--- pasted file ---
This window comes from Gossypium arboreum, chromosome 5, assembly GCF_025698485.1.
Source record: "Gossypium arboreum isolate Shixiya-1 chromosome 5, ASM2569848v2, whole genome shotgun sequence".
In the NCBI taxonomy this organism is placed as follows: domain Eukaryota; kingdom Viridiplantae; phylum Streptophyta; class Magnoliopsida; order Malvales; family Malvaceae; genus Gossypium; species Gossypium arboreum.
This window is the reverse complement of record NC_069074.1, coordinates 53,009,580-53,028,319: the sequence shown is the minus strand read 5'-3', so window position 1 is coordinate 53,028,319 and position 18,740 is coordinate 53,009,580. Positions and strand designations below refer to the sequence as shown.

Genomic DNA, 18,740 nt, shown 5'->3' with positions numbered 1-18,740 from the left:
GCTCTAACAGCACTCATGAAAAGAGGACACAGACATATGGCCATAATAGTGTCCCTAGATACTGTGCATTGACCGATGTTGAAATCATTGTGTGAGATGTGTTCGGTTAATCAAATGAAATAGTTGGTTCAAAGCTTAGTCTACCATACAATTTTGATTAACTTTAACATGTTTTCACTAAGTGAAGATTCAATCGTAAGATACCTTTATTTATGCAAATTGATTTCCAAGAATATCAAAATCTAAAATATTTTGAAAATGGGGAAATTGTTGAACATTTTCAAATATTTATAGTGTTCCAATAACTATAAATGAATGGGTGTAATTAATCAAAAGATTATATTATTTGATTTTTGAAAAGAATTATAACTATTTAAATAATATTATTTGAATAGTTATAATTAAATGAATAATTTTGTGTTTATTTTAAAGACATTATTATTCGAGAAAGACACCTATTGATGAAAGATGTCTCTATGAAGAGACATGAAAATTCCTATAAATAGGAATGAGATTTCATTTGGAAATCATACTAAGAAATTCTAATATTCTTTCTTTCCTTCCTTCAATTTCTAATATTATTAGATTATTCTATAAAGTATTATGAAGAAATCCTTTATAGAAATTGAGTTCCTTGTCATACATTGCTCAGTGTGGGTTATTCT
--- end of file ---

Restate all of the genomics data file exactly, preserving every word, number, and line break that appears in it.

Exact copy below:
This window comes from Gossypium arboreum, chromosome 5, assembly GCF_025698485.1.
Source record: "Gossypium arboreum isolate Shixiya-1 chromosome 5, ASM2569848v2, whole genome shotgun sequence".
In the NCBI taxonomy this organism is placed as follows: domain Eukaryota; kingdom Viridiplantae; phylum Streptophyta; class Magnoliopsida; order Malvales; family Malvaceae; genus Gossypium; species Gossypium arboreum.
This window is the reverse complement of record NC_069074.1, coordinates 53,009,580-53,028,319: the sequence shown is the minus strand read 5'-3', so window position 1 is coordinate 53,028,319 and position 18,740 is coordinate 53,009,580. Positions and strand designations below refer to the sequence as shown.

Genomic DNA, 18,740 nt, shown 5'->3' with positions numbered 1-18,740 from the left:
GCTCTAACAGCACTCATGAAAAGAGGACACAGACATATGGCCATAATAGTGTCCCTAGATACTGTGCATTGACCGATGTTGAAATCATTGTGTGAGATGTGTTCGGTTAATCAAATGAAATAGTTGGTTCAAAGCTTAGTCTACCATACAATTTTGATTAACTTTAACATGTTTTCACTAAGTGAAGATTCAATCGTAAGATACCTTTATTTATGCAAATTGATTTCCAAGAATATCAAAATCTAAAATATTTTGAAAATGGGGAAATTGTTGAACATTTTCAAATATTTATAGTGTTCCAATAACTATAAATGAATGGGTGTAATTAATCAAAAGATTATATTATTTGATTTTTGAAAAGAATTATAACTATTTAAATAATATTATTTGAATAGTTATAATTAAATGAATAATTTTGTGTTTATTTTAAAGACATTATTATTCGAGAAAGACACCTATTGATGAAAGATGTCTCTATGAAGAGACATGAAAATTCCTATAAATAGGAATGAGATTTCATTTGGAAATCATACTAAGAAATTCTAATATTCTTTCTTTCCTTCCTTCAATTTCTAATATTATTAGATTATTCTATAAAGTATTATGAAGAAATCCTTTATAGAAATTGAGTTCCTTGTCATACATTGCTCAGTGTGGGTTATTCT